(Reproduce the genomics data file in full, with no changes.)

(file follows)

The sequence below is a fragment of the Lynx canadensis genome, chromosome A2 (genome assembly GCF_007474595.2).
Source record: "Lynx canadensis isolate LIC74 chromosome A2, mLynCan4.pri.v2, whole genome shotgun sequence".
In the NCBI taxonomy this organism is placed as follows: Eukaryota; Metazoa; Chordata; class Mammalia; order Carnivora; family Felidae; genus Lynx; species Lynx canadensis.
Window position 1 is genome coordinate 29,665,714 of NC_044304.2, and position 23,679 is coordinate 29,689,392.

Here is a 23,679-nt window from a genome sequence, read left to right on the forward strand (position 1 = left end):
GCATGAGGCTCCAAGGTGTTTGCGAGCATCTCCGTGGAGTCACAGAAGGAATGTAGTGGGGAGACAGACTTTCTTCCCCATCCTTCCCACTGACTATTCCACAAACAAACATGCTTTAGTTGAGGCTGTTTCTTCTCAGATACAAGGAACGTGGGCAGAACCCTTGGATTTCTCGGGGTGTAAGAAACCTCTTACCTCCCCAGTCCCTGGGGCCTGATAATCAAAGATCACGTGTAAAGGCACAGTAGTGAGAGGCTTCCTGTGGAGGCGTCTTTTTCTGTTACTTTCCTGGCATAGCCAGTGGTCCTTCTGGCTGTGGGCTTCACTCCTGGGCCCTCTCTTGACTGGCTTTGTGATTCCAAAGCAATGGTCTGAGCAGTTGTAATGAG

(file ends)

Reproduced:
The sequence below is a fragment of the Lynx canadensis genome, chromosome A2 (genome assembly GCF_007474595.2).
Source record: "Lynx canadensis isolate LIC74 chromosome A2, mLynCan4.pri.v2, whole genome shotgun sequence".
In the NCBI taxonomy this organism is placed as follows: Eukaryota; Metazoa; Chordata; class Mammalia; order Carnivora; family Felidae; genus Lynx; species Lynx canadensis.
Window position 1 is genome coordinate 29,665,714 of NC_044304.2, and position 23,679 is coordinate 29,689,392.

Here is a 23,679-nt window from a genome sequence, read left to right on the forward strand (position 1 = left end):
GCATGAGGCTCCAAGGTGTTTGCGAGCATCTCCGTGGAGTCACAGAAGGAATGTAGTGGGGAGACAGACTTTCTTCCCCATCCTTCCCACTGACTATTCCACAAACAAACATGCTTTAGTTGAGGCTGTTTCTTCTCAGATACAAGGAACGTGGGCAGAACCCTTGGATTTCTCGGGGTGTAAGAAACCTCTTACCTCCCCAGTCCCTGGGGCCTGATAATCAAAGATCACGTGTAAAGGCACAGTAGTGAGAGGCTTCCTGTGGAGGCGTCTTTTTCTGTTACTTTCCTGGCATAGCCAGTGGTCCTTCTGGCTGTGGGCTTCACTCCTGGGCCCTCTCTTGACTGGCTTTGTGATTCCAAAGCAATGGTCTGAGCAGTTGTAATGAG